Finding Strength in Numbers

1MWAEdgarsKris is off this week, attending to her official duties for the upcoming Edgar(R) Awards ceremonies. Awards season is traditionally a time of anticipation and excitement for writers. The ceremonies present a rare opportunity for us to emerge from behind our glowing screens, don beaded gown or black tie, in order to honor and socialize with our peers.

In addition to handing out awards, professional associations can support and add value to any writer’s career. Here’s a roundup of some of the leading associations for writers:

Mystery Writers of America

MWA, which presents the Edgar(R) Awards, is a well-established association for crime writers in the United States. MWA works to raise the the level of recognition for writers who write in the crime genre, while educating its members about their rights and interests.

International Thriller Writers

As the title suggests, ITW is an association of writers who create thrillers. Emphasis is placed on finding ways for bestselling authors to pass their knowledge of the writing craft to mid-list and debut writers. ITW presents its yearly Thriller Awards at its annual conference in New York City.

Sisters In Crime

The stated mission of Sisters in Crime is to “promote the professional development and the advancement of women crime writers to achieve equality in the industry.” There are SinC chapters all over the country.

Science Fiction and Fantasy Writers of America

SFWA, which hosts the Nebula Awards, “informs, supports, defends, and advocates” for its membership of science fiction and fantasy writers. High-profile members of the past include Ray Bradbury, Anne McCaffrey, and Isaac Asimov.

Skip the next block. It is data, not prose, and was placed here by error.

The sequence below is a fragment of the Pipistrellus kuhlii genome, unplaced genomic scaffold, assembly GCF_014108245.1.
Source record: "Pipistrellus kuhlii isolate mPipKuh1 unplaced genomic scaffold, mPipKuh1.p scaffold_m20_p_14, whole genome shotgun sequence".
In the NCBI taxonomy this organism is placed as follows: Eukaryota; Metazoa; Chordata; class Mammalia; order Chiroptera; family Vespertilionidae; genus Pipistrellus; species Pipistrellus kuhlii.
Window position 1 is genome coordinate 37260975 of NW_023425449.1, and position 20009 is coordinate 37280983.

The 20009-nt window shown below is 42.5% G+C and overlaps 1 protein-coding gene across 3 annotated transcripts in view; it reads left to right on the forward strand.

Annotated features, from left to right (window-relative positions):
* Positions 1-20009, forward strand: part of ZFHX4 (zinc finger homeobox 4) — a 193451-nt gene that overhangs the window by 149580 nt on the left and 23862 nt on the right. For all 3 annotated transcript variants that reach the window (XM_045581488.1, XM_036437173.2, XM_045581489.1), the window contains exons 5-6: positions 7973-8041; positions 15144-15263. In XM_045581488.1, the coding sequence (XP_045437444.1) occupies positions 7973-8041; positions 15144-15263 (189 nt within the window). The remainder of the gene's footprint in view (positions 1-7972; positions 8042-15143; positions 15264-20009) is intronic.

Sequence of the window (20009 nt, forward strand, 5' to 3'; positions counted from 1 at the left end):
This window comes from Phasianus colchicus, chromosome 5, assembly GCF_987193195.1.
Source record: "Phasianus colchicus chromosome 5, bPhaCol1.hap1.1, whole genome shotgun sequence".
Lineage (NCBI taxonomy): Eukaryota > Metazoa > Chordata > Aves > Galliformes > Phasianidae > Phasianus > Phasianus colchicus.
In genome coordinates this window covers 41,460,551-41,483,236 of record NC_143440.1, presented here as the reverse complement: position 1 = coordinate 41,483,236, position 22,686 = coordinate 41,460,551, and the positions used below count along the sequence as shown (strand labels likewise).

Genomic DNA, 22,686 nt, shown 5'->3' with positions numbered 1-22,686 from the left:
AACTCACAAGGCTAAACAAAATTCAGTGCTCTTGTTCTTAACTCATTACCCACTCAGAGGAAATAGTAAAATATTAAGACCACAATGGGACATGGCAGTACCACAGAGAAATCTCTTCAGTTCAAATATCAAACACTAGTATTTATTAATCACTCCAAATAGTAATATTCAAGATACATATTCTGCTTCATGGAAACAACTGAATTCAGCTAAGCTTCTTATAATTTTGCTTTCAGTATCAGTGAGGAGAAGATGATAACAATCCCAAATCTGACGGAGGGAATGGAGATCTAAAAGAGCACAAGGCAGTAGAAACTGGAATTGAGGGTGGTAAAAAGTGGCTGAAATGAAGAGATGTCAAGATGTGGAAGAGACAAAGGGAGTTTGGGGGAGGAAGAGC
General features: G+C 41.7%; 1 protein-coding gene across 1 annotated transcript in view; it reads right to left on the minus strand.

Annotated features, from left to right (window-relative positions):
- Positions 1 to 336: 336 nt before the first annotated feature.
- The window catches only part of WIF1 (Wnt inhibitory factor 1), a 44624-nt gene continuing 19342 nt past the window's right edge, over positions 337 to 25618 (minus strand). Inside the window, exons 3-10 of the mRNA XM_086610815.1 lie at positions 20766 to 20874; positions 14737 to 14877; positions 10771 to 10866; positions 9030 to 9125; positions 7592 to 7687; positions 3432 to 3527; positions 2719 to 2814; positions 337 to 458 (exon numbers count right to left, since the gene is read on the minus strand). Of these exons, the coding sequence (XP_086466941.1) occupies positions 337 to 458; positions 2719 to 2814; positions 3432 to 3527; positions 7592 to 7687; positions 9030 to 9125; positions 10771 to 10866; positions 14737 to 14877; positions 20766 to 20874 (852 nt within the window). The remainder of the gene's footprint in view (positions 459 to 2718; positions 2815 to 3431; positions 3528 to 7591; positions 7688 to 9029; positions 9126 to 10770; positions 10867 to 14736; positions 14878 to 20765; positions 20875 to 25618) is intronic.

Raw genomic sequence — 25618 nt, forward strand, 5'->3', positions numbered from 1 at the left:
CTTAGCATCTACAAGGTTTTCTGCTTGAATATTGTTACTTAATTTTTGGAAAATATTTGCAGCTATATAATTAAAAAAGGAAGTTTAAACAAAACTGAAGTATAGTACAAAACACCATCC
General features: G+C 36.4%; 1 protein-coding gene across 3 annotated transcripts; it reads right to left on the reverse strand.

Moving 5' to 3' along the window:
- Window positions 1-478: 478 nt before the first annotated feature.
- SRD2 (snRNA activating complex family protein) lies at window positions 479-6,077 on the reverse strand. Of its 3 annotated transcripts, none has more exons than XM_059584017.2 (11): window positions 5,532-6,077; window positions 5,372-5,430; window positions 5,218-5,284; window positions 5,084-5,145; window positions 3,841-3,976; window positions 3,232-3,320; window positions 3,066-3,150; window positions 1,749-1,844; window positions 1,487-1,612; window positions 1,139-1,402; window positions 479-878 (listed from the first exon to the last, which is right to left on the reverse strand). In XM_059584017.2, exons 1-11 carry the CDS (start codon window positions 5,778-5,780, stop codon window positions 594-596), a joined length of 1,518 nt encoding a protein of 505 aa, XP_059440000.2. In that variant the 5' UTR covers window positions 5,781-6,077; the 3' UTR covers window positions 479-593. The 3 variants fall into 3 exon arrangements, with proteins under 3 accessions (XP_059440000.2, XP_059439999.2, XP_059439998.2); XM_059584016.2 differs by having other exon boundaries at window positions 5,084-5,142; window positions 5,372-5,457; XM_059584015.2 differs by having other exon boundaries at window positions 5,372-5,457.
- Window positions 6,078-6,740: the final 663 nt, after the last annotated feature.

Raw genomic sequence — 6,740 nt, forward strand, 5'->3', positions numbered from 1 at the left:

Romance Writers of America

RWA seeks to enhance the professional interest of romance writers through networking and advocacy. It presents annual awards for both published books and unpublished manuscripts.

Horror Writers Association

HWA promotes the interests of “dark literature”, and those who write it. HWA presents the annual Bram Stoker Awards(R) for achievement in horror literature.


Are there any groups I’ve overlooked? Which professional associations do you belong to? How have those associations helped your development as a writer?

And congratulations to all the nominees for the Edgar this year!


8 thoughts on “Finding Strength in Numbers

  1. I recently joined Sisters in Crime International, and sent them copies of A Bother of Bodies to give out during the American Library Association Conference. Their efforts to help get my book out are much appreciated.

  2. Kathryn, I would definitely include Novelists Inc. Their conference is in Sept/Oct and they offer a great deal of industry information and other features for their members. I’m a member as is our own Nancy Cohen.

    • Happy you and Joe are spreading the word on that one, Nancy. Sounds like a great organization.

    • I forgot that one, Clare. An excellent organization for writers interested in publishing fiction for the younger crowd!

Comments are closed.